Micronesia – David Reside
Previously the Country Director of Moldova, David Reside now will serve as Country Director of Micronesia. Reside’s service with the Peace Corps is extensive and began with his volunteer service in Zaire from 1981-1983, as a Fish Culture Extension Agent. From there, Reside worked on fishing boats off the Alaska coast. He received a master’s in aquaculture from Auburn University. His career took an international focus when he spent time in Sierra Leone, Guinea, and Bangladesh working on several long-term projects. Reside returned to work with the Peace Corps by leading the Stateside Fisheries Training program at the University of Mississippi and later at the University of South Carolina. Reside worked with refugees in Sierra Leone and Liberia before he returned to the Peace Corps as an Associate Peace Corps Director with the Russia Far East Program and as the Programming and Training Officer in Moldova. Reside received his bachelor’s degree of science in aquatic ecology from the University of Illinois and his master’s degree in business administration from Thunderbird, the Garvin School of International Management. David and his wife, Alison, have two daughters, Sarah and Anya.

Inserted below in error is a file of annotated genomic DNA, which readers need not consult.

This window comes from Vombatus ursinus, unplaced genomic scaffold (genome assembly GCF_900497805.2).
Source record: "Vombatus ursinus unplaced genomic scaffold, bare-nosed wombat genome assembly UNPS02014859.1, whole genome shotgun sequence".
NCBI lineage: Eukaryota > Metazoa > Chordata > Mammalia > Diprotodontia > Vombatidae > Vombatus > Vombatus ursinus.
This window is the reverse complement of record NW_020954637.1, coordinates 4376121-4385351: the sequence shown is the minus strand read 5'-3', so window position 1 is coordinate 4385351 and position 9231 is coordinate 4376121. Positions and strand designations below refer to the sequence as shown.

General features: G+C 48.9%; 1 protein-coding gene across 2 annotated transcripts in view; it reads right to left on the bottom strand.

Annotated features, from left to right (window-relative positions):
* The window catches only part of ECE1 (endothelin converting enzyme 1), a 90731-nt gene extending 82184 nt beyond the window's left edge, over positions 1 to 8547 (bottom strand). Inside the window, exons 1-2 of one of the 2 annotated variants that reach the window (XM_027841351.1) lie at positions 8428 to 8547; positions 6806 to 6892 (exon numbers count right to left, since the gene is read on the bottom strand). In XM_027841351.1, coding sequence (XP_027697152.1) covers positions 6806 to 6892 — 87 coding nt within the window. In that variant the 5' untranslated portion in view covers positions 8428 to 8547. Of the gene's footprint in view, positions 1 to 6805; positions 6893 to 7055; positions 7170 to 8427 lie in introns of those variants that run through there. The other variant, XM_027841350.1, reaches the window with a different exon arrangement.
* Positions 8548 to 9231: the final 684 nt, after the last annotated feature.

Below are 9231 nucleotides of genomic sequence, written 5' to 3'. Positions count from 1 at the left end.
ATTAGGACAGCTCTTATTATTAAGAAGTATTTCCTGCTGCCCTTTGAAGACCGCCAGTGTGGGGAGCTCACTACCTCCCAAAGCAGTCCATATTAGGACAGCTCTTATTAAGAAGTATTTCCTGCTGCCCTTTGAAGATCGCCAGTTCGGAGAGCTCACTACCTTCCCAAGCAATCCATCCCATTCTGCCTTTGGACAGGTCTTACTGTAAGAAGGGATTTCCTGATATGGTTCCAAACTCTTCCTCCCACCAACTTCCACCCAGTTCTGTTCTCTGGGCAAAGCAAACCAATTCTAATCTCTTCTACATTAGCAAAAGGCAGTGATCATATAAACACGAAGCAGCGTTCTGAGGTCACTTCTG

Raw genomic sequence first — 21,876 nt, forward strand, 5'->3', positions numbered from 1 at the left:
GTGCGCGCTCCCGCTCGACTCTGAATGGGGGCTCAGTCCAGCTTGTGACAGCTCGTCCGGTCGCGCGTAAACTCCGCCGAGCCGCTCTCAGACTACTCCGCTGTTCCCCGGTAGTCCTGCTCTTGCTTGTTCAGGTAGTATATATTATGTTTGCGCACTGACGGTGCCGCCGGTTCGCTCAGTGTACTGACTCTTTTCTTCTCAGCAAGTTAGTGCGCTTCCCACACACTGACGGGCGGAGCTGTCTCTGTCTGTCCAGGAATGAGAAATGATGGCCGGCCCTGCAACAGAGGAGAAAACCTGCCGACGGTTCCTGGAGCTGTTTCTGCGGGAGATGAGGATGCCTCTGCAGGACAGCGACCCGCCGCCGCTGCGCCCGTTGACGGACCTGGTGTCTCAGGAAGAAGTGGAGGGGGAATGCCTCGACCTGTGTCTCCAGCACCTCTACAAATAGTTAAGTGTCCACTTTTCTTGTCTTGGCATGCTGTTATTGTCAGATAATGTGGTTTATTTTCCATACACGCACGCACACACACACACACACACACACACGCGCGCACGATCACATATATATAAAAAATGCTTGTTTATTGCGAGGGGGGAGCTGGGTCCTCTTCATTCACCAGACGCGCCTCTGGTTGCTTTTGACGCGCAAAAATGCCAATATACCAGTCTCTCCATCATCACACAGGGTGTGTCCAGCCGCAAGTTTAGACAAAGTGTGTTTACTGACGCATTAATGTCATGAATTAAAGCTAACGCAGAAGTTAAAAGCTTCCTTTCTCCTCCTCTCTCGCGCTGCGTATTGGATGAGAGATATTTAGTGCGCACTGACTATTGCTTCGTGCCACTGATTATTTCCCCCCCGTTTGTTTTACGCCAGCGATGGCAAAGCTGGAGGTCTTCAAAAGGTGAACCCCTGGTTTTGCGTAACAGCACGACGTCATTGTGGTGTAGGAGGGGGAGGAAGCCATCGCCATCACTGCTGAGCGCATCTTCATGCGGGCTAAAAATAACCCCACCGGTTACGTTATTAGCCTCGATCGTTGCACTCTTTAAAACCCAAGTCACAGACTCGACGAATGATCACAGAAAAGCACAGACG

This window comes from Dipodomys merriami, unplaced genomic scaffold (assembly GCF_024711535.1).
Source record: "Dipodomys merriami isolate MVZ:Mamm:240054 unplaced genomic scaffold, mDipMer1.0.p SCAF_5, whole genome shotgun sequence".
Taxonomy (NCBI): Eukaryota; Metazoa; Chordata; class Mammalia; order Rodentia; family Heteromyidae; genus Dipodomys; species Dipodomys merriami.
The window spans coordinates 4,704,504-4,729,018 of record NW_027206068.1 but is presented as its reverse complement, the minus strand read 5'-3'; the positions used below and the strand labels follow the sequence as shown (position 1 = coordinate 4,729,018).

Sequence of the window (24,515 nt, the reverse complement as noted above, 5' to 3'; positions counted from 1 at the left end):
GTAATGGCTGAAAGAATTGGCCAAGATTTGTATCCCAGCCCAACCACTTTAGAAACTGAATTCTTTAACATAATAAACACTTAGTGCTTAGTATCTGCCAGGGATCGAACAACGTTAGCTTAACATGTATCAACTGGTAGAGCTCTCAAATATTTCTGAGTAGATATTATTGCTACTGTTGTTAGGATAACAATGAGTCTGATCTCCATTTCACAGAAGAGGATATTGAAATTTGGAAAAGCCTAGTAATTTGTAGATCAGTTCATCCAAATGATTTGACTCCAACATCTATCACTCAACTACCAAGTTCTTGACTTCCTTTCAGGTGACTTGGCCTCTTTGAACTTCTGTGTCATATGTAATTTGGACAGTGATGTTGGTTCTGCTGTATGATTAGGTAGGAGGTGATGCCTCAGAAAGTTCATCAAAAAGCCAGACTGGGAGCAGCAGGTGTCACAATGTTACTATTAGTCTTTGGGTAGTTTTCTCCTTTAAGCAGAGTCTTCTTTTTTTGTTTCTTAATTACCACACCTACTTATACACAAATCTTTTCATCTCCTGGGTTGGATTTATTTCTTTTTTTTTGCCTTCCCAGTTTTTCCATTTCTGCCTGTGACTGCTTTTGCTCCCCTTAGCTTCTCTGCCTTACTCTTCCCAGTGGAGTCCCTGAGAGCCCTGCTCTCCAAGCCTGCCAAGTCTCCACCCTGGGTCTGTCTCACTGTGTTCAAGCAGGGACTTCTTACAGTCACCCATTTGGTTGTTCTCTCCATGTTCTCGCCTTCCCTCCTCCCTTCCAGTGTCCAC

Samoa – Kimberly Ann Frola-Devkota
Kimberly Ann Frola-Devkota takes her post as Country Director in Samoa after serving as Associate Peace Corps Director at the Peace Corps in Samoa. Before these positions, Frola-Devkota worked at the Peace Corps headquarters with the South America Country Desk and with the Master’s International Program. From 1998 to 2000, Frola-Devkota served as a youth development volunteer in Nepal. She also served as an AmeriCorps Leader in Kansas City, Mo., and as Project Coordinator for the Youth Volunteer Corps of Pittsburgh. From 1995 to 1996, she taught English and cross-cultural courses to professionals in Caracas, Venezuela. Frola-Devkota studied public administration in the Master’s International Program at Rutgers University and received her undergraduate degree in French and business at Pennsylvania State University.

When this story was posted in January 2005, this was on the front page of PCOL:

RPCVs mobilize support for Countries of Service Date: January 30 2005 No: 405 RPCVs mobilize support for Countries of Service